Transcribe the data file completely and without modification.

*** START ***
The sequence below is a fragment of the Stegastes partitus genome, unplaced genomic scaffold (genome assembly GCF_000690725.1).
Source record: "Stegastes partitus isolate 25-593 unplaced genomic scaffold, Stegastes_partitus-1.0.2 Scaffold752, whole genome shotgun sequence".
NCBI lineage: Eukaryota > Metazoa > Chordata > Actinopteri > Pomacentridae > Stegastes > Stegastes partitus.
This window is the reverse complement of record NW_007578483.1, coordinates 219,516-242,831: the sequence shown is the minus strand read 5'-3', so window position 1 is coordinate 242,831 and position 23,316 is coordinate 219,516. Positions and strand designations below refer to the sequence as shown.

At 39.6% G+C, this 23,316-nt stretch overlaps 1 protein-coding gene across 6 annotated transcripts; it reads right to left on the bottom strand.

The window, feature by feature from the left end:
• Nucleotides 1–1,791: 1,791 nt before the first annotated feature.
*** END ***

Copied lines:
The sequence below is a fragment of the Stegastes partitus genome, unplaced genomic scaffold (genome assembly GCF_000690725.1).
Source record: "Stegastes partitus isolate 25-593 unplaced genomic scaffold, Stegastes_partitus-1.0.2 Scaffold752, whole genome shotgun sequence".
NCBI lineage: Eukaryota > Metazoa > Chordata > Actinopteri > Pomacentridae > Stegastes > Stegastes partitus.
This window is the reverse complement of record NW_007578483.1, coordinates 219,516-242,831: the sequence shown is the minus strand read 5'-3', so window position 1 is coordinate 242,831 and position 23,316 is coordinate 219,516. Positions and strand designations below refer to the sequence as shown.

At 39.6% G+C, this 23,316-nt stretch overlaps 1 protein-coding gene across 6 annotated transcripts; it reads right to left on the bottom strand.

The window, feature by feature from the left end:
• Nucleotides 1–1,791: 1,791 nt before the first annotated feature.